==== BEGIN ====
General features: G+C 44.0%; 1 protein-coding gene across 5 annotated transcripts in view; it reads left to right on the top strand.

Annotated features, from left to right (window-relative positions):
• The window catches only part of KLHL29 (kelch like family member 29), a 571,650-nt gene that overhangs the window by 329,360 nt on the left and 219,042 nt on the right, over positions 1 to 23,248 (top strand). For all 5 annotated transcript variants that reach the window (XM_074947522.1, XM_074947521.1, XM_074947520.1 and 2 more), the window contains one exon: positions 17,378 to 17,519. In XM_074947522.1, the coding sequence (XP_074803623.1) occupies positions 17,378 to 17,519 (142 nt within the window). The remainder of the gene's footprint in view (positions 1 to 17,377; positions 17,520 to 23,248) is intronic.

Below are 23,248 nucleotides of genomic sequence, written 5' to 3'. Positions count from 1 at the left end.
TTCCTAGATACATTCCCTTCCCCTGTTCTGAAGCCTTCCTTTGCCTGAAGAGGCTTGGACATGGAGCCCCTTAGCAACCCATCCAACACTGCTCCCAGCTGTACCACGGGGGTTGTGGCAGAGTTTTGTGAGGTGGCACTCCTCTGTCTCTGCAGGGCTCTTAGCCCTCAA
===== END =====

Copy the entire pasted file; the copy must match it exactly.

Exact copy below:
General features: G+C 44.0%; 1 protein-coding gene across 5 annotated transcripts in view; it reads left to right on the top strand.

Annotated features, from left to right (window-relative positions):
• The window catches only part of KLHL29 (kelch like family member 29), a 571,650-nt gene that overhangs the window by 329,360 nt on the left and 219,042 nt on the right, over positions 1 to 23,248 (top strand). For all 5 annotated transcript variants that reach the window (XM_074947522.1, XM_074947521.1, XM_074947520.1 and 2 more), the window contains one exon: positions 17,378 to 17,519. In XM_074947522.1, the coding sequence (XP_074803623.1) occupies positions 17,378 to 17,519 (142 nt within the window). The remainder of the gene's footprint in view (positions 1 to 17,377; positions 17,520 to 23,248) is intronic.

Below are 23,248 nucleotides of genomic sequence, written 5' to 3'. Positions count from 1 at the left end.
TTCCTAGATACATTCCCTTCCCCTGTTCTGAAGCCTTCCTTTGCCTGAAGAGGCTTGGACATGGAGCCCCTTAGCAACCCATCCAACACTGCTCCCAGCTGTACCACGGGGGTTGTGGCAGAGTTTTGTGAGGTGGCACTCCTCTGTCTCTGCAGGGCTCTTAGCCCTCAA